KU land row: Council says government's interference unlawful

KU Vice-Chancellor Paul Wainaina during a briefing to students at the university. [Esther Jeruto, Standard]

The Kenyatta University Council has now termed a decision by the Government to take over part of its land unlawful.

The council, in  a letter dated July 5, 2022, adamantly said it will not be acceding to the request by Head of Public Service Joseph Kinyua to surrender the title deed of the said piece of land.

“The council is concerned that your request to surrender the title deed of the subject parcel to be excised in a manner that is not clear at all. The Council would hesitate to allow such surrender and warns itself, again of its responsibility as custodian of the University land charged with the duty to protect and preserve the same,” Council Chairman Prof Shem Adholla noted.

In its letter addressed to Kinyua, the council maintains that KU is the rightful owner of the land, and denied being involved in the acquisition of the property as mentioned in the letter to the Vice-Chancellor.

Plans are underway to develop the land, according to Prof Adholla, who added that the aforesaid Cabinet decision did not provide the university time to explain how they were going to use the unoccupied section

“If the due process of the law was followed, the University would have been able to demonstrate that it requires every inch of its current land. The varsity has a detailed plan which shows how it intends to utilize its land to provide the much-needed education services to the Kenyan citizenry,” said Prof Adholla.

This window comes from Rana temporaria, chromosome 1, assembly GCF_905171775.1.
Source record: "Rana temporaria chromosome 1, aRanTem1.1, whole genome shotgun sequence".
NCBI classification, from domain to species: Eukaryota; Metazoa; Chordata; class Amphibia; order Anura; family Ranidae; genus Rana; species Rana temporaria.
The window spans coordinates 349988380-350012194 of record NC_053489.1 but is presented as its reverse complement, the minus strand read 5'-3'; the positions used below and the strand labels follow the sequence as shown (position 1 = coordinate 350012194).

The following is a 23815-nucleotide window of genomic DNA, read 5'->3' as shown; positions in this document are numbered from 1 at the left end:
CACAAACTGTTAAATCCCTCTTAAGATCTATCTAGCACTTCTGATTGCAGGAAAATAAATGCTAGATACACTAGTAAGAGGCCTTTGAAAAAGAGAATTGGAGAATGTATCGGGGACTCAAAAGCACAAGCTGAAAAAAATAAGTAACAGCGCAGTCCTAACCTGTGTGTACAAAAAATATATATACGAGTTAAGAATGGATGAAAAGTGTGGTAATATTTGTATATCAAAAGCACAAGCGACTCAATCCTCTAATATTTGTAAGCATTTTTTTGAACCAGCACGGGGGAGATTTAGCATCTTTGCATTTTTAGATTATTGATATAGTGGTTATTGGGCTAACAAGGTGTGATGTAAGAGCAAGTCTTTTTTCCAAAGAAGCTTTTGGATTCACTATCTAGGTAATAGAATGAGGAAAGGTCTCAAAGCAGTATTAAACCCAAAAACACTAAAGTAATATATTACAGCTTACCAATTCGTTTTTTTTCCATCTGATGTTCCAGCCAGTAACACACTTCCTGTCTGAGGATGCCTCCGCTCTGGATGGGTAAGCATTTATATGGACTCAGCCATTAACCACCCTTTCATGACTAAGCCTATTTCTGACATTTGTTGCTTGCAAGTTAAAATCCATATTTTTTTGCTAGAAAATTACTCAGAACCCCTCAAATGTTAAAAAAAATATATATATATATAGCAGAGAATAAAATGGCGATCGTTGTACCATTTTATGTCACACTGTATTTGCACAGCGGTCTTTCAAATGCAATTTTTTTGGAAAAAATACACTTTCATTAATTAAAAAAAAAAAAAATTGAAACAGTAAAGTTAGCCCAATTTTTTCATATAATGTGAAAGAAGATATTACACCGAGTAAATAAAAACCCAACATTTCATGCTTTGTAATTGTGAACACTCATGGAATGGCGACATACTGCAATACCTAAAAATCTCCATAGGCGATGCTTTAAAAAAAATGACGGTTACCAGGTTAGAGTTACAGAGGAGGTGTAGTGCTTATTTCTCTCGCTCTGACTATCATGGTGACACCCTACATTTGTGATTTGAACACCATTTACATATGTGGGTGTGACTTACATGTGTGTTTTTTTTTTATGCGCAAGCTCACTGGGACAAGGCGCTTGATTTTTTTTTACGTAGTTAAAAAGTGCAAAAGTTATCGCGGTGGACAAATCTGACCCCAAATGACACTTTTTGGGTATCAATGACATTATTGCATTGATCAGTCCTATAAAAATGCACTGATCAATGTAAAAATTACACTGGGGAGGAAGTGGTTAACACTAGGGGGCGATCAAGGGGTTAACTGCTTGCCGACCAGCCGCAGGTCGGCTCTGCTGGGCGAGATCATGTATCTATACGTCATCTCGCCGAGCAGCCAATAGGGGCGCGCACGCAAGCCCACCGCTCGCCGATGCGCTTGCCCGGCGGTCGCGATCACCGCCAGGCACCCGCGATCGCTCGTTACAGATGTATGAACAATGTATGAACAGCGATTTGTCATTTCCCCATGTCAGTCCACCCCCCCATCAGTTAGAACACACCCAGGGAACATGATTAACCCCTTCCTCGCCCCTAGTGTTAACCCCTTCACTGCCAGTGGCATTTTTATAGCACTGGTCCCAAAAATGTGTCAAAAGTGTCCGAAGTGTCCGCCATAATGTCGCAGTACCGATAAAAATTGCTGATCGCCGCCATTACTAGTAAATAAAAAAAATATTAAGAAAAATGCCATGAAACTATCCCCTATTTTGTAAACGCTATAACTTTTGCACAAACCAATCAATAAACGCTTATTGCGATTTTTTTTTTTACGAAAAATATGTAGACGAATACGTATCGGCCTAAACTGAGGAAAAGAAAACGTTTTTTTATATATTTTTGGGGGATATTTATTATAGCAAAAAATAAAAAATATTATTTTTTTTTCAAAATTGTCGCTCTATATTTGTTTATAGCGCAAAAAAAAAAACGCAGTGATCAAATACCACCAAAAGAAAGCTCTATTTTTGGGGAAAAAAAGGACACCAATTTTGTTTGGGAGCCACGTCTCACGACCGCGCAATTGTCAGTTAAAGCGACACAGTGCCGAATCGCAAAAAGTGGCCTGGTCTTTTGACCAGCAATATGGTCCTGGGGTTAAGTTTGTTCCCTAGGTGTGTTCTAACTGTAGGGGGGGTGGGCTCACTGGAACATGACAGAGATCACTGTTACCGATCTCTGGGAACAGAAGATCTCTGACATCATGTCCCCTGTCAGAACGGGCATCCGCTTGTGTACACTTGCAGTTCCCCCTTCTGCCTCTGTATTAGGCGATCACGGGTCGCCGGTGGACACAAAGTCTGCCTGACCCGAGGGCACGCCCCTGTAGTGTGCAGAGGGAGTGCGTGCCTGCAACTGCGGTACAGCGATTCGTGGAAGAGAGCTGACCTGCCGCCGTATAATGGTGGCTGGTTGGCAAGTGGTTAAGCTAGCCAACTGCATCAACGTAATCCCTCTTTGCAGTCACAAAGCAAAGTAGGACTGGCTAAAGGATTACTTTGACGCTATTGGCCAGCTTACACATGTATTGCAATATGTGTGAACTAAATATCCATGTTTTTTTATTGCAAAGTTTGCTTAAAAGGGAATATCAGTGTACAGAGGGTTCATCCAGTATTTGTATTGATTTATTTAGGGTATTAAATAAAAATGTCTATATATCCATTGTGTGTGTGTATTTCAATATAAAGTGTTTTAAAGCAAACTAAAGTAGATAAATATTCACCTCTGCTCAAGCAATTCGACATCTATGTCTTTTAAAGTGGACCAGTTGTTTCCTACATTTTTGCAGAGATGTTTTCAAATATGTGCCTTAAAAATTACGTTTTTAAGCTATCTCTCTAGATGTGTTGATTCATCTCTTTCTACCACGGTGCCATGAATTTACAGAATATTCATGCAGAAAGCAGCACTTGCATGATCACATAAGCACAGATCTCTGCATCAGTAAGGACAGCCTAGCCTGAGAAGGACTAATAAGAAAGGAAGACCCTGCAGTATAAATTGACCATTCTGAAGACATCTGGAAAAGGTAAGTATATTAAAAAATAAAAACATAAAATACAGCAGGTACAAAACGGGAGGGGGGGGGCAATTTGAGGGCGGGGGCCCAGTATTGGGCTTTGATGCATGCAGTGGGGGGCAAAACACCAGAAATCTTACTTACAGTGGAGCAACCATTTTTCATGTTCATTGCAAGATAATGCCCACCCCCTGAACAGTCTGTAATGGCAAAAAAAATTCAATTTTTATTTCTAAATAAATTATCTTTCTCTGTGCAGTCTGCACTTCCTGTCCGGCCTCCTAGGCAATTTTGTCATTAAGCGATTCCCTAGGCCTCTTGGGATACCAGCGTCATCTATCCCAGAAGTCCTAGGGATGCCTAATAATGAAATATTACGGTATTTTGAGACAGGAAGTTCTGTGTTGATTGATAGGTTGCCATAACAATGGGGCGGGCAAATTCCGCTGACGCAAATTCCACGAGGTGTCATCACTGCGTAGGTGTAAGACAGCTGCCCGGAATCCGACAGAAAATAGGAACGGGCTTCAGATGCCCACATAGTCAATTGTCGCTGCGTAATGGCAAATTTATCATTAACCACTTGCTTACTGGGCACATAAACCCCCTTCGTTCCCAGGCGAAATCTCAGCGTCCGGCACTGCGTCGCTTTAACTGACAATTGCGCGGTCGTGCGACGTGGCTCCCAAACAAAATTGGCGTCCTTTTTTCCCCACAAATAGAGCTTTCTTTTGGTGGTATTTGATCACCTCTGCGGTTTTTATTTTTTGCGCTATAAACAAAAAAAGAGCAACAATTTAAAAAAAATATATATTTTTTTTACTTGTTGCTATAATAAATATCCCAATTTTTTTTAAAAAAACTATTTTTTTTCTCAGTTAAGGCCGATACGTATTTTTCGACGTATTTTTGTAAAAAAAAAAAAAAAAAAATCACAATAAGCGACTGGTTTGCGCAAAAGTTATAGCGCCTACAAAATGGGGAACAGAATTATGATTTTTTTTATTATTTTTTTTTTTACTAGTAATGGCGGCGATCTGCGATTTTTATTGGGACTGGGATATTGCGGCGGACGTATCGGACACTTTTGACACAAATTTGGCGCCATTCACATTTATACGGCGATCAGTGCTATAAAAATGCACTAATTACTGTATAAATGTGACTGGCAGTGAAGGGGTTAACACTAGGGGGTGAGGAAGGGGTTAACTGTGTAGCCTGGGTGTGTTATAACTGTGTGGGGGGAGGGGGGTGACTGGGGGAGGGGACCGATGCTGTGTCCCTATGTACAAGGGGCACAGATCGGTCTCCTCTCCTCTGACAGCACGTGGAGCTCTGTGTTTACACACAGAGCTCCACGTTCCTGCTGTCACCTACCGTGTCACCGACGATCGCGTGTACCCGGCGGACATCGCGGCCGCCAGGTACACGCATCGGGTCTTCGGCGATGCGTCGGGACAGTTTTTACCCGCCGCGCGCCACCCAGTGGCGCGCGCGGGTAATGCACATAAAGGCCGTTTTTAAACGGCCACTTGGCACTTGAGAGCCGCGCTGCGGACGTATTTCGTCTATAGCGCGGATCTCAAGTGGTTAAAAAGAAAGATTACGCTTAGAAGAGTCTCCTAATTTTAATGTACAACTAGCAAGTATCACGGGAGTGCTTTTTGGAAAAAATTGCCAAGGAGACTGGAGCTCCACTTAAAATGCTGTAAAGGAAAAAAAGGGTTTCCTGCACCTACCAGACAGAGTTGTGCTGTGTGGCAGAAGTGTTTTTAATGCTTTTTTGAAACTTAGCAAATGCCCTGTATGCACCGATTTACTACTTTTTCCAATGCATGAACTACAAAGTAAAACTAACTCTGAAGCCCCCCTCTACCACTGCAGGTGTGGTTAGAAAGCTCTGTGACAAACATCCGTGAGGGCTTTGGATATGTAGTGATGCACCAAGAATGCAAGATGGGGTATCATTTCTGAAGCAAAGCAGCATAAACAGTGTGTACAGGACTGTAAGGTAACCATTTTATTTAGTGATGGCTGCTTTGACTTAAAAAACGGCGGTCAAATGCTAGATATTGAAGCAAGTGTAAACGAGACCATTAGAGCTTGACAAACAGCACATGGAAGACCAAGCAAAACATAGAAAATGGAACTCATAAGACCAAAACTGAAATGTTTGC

“Therefore, under article 40 of the Constitution, the university’s ownership rights are protected. These are fundamental rights that cannot be limited except within the strict confines of the law. Such rights are indefeasible and are further protected under the land Act.”

The varsity also maintains that the VC lacks powers to cede or surrender assets, a privilege left to the University Council.

On Tuesday, the institution’s VC Prof Paul Wainaina hinted to students he had been relieved of his duties, and the university council was in the process of being dissolved.

Wainaina said that the Head of Public Service Joseph Kinyua had written to the institution demanding its VC and council surrender part of the land owned by the institution.

“The letter by the Head of Public Service Kinyua had directed us to give the land to the hospital after a decision was made by cabinet. We have told the Education CS that the university council doesn’t have the capacity to give land, but to protect it,” Wainaina said.

 “We told them that the land we have is planned [for] and we even attached the strategic plans we had. There was no response,” he added.

Over 200 acres of land are in contention between Kenyatta University and Kenyatta University Teaching, Referral, and Research Hospital.

The tussle was triggered by a decision by KUTRRH to reportedly hive off 200 acres of the disputed land to construct World Health Organisation (WHO) offices. WHO is currently housed within the precincts of the referral hospital.